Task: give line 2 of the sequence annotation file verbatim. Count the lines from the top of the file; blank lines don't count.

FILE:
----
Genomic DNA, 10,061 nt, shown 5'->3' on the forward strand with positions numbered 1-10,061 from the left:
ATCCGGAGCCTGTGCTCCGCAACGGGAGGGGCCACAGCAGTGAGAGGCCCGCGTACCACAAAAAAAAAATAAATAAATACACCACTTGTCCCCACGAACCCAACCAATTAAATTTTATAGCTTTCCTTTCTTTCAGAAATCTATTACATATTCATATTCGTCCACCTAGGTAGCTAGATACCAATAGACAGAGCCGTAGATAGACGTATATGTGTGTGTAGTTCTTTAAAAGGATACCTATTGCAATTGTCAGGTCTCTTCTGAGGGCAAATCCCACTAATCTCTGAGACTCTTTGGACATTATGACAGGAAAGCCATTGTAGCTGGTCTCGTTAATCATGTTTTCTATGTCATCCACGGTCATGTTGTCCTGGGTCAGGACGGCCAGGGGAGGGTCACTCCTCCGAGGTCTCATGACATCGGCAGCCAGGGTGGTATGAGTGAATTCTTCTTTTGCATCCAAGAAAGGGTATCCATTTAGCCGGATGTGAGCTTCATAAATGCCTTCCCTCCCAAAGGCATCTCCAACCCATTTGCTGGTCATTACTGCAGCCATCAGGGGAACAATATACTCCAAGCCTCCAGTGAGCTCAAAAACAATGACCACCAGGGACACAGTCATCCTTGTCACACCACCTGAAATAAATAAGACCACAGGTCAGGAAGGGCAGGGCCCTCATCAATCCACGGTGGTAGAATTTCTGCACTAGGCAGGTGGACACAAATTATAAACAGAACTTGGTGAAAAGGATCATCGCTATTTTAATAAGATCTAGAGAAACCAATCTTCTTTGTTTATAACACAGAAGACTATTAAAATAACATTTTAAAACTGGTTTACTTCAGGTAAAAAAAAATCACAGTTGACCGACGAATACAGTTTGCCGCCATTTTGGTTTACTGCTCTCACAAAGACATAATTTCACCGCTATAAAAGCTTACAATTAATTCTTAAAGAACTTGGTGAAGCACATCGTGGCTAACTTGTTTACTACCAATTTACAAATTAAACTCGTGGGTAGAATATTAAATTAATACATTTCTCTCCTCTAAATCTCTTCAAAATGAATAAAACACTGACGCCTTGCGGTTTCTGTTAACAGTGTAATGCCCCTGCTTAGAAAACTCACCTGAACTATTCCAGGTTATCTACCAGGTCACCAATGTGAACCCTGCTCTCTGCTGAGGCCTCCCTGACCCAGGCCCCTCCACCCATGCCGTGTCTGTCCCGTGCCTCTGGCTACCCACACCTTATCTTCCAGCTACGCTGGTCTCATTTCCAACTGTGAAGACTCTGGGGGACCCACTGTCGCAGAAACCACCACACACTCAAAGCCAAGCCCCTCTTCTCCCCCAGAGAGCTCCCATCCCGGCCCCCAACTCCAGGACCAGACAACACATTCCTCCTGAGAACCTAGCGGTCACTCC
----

ATCCGGAGCCTGTGCTCCGCAACGGGAGGGGCCACAGCAGTGAGAGGCCCGCGTACCACAAAAAAAAAATAAATAAATACACCACTTGTCCCCACGAACCCAACCAATTAAATTTTATAGCTTTCCTTTCTTTCAGAAATCTATTACATATTCATATTCGTCCACCTAGGTAGCTAGATACCAATAGACAGAGCCGTAGATAGACGTATATGTGTGTGTAGTTCTTTAAAAGGATACCTATTGCAATTGTCAGGTCTCTTCTGAGGGCAAATCCCACTAATCTCTGAGACTCTTTGGACATTATGACAGGAAAGCCATTGTAGCTGGTCTCGTTAATCATGTTTTCTATGTCATCCACGGTCATGTTGTCCTGGGTCAGGACGGCCAGGGGAGGGTCACTCCTCCGAGGTCTCATGACATCGGCAGCCAGGGTGGTATGAGTGAATTCTTCTTTTGCATCCAAGAAAGGGTATCCATTTAGCCGGATGTGAGCTTCATAAATGCCTTCCCTCCCAAAGGCATCTCCAACCCATTTGCTGGTCATTACTGCAGCCATCAGGGGAACAATATACTCCAAGCCTCCAGTGAGCTCAAAAACAATGACCACCAGGGACACAGTCATCCTTGTCACACCACCTGAAATAAATAAGACCACAGGTCAGGAAGGGCAGGGCCCTCATCAATCCACGGTGGTAGAATTTCTGCACTAGGCAGGTGGACACAAATTATAAACAGAACTTGGTGAAAAGGATCATCGCTATTTTAATAAGATCTAGAGAAACCAATCTTCTTTGTTTATAACACAGAAGACTATTAAAATAACATTTTAAAACTGGTTTACTTCAGGTAAAAAAAAATCACAGTTGACCGACGAATACAGTTTGCCGCCATTTTGGTTTACTGCTCTCACAAAGACATAATTTCACCGCTATAAAAGCTTACAATTAATTCTTAAAGAACTTGGTGAAGCACATCGTGGCTAACTTGTTTACTACCAATTTACAAATTAAACTCGTGGGTAGAATATTAAATTAATACATTTCTCTCCTCTAAATCTCTTCAAAATGAATAAAACACTGACGCCTTGCGGTTTCTGTTAACAGTGTAATGCCCCTGCTTAGAAAACTCACCTGAACTATTCCAGGTTATCTACCAGGTCACCAATGTGAACCCTGCTCTCTGCTGAGGCCTCCCTGACCCAGGCCCCTCCACCCATGCCGTGTCTGTCCCGTGCCTCTGGCTACCCACACCTTATCTTCCAGCTACGCTGGTCTCATTTCCAACTGTGAAGACTCTGGGGGACCCACTGTCGCAGAAACCACCACACACTCAAAGCCAAGCCCCTCTTCTCCCCCAGAGAGCTCCCATCCCGGCCCCCAACTCCAGGACCAGACAACACATTCCTCCTGAGAACCTAGCGGTCACTCC